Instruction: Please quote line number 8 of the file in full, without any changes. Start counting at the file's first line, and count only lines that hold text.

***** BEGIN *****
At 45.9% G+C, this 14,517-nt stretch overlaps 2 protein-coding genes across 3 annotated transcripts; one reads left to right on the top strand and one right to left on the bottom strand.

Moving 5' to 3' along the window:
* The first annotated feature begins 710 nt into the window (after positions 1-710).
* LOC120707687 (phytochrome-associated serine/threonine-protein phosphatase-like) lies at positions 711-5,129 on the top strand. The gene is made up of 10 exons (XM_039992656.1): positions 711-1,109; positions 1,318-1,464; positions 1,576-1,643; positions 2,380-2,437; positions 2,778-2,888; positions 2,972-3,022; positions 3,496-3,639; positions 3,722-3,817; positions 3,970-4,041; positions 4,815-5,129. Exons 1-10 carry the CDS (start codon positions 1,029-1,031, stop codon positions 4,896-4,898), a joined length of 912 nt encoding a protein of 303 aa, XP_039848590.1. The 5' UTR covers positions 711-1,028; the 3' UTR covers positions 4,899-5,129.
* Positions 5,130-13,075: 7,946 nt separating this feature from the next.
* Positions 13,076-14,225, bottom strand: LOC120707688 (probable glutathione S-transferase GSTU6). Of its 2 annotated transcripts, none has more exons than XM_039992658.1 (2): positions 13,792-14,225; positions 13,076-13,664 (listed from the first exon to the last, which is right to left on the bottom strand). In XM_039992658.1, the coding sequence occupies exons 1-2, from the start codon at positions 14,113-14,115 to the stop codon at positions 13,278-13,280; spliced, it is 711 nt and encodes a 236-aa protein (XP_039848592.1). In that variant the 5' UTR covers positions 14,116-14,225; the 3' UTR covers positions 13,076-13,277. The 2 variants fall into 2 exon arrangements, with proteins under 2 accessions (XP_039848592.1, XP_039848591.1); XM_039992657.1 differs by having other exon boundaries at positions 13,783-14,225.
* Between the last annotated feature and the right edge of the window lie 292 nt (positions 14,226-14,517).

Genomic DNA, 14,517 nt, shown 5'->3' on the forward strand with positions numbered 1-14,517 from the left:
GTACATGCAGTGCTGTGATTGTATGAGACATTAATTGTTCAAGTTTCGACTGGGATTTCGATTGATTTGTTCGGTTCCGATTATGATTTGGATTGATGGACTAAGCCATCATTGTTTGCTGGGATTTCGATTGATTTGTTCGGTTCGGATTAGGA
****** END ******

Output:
Genomic DNA, 14,517 nt, shown 5'->3' on the forward strand with positions numbered 1-14,517 from the left: